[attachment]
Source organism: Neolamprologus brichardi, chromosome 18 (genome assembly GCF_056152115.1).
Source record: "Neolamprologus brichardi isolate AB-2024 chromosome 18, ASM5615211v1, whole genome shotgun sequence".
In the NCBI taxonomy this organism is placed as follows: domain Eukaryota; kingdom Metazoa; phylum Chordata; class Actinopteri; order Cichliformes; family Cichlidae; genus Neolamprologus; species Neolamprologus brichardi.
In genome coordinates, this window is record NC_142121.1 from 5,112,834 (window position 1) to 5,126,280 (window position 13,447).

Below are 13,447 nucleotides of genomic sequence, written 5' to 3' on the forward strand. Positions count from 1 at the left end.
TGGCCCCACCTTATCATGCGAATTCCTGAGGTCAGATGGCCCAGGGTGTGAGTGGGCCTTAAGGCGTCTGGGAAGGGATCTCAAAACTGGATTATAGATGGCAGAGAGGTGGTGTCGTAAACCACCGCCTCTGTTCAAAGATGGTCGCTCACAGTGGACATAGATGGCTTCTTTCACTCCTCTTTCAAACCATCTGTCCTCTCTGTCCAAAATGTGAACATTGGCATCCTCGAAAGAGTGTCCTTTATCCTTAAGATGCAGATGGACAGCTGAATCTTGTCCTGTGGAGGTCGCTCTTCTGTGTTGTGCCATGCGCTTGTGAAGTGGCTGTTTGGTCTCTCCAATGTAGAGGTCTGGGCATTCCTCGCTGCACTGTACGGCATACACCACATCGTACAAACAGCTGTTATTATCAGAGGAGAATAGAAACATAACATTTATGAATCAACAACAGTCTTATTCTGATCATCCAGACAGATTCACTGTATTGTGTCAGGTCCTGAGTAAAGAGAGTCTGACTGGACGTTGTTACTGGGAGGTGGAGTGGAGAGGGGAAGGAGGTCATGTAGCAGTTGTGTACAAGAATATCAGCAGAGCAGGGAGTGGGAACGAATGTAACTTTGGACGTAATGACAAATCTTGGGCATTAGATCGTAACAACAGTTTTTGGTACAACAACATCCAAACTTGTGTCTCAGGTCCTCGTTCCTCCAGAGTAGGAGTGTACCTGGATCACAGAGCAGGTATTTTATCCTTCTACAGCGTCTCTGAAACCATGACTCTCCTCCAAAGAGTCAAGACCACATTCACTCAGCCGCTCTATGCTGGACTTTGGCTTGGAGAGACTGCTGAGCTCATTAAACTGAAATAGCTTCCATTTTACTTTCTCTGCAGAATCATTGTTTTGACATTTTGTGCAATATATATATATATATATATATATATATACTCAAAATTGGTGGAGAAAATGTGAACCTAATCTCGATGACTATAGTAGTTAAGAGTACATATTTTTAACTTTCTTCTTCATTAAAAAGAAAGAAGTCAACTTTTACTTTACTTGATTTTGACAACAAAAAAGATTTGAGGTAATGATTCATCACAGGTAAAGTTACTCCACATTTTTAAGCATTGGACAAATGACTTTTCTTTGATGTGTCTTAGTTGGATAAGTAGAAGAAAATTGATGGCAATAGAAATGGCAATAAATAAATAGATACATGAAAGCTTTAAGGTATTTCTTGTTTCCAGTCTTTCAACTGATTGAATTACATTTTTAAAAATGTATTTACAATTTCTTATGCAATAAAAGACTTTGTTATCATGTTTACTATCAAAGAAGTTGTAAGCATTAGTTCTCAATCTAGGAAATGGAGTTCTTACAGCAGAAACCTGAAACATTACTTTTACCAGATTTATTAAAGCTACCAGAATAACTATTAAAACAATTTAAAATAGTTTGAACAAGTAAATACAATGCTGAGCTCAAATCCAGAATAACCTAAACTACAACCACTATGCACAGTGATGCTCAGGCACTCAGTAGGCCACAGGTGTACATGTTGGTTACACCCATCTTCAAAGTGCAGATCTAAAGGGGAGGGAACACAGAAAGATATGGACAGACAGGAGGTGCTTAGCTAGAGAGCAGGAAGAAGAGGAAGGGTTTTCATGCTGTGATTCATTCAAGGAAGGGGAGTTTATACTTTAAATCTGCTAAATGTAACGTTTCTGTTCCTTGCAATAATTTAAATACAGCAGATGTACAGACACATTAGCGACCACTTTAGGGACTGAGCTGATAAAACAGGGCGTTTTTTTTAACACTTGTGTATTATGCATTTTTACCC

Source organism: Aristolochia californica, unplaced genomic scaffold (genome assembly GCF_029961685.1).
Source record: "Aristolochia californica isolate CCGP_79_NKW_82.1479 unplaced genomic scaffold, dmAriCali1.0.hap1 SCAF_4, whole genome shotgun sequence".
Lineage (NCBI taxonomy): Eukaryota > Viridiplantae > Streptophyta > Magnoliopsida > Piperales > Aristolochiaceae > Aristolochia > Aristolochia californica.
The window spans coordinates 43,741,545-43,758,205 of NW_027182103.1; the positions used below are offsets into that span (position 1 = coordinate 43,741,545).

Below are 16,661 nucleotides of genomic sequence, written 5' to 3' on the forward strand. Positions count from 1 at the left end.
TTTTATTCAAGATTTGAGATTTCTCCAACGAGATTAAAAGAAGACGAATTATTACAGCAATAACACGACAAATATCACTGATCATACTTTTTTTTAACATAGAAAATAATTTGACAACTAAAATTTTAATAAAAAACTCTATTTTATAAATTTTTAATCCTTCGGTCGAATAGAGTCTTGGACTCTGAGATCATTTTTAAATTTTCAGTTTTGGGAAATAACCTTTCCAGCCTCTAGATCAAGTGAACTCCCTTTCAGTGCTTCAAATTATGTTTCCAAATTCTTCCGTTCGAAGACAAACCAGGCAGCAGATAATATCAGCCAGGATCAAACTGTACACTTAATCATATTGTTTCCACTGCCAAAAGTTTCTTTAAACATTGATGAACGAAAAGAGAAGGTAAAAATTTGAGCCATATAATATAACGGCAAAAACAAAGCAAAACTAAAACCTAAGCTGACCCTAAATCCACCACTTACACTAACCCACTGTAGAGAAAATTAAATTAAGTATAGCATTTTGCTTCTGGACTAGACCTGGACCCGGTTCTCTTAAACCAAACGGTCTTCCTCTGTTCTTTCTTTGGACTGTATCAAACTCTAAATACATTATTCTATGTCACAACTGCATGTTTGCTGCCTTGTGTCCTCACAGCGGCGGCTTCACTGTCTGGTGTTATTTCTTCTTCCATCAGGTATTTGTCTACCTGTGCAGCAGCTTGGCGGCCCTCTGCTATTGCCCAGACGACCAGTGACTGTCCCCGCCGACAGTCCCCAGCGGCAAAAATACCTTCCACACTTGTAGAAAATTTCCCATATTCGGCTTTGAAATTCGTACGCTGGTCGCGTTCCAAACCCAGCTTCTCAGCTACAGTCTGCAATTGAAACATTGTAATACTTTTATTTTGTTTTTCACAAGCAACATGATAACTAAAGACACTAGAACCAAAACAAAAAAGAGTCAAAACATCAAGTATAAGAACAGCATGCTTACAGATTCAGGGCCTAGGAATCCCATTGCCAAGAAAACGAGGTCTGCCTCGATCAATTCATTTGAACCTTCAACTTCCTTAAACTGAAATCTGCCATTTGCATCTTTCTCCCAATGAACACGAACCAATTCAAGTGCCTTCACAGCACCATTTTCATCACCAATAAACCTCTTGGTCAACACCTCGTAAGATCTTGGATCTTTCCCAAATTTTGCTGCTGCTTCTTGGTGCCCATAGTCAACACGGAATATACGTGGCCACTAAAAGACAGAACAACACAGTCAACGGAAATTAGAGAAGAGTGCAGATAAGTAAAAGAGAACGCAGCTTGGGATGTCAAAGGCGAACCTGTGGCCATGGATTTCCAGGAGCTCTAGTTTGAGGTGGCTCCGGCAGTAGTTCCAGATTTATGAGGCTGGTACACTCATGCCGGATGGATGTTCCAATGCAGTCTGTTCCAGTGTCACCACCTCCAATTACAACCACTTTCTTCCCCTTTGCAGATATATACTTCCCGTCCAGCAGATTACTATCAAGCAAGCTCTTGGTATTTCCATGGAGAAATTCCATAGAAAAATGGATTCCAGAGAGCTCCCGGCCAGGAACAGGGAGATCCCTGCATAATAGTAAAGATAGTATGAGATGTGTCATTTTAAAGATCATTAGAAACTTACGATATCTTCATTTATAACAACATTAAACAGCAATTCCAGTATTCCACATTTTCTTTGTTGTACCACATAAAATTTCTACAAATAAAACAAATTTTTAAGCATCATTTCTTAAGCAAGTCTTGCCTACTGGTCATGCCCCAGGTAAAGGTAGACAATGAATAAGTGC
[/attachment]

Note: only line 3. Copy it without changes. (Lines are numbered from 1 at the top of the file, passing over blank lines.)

In the NCBI taxonomy this organism is placed as follows: domain Eukaryota; kingdom Metazoa; phylum Chordata; class Actinopteri; order Cichliformes; family Cichlidae; genus Neolamprologus; species Neolamprologus brichardi.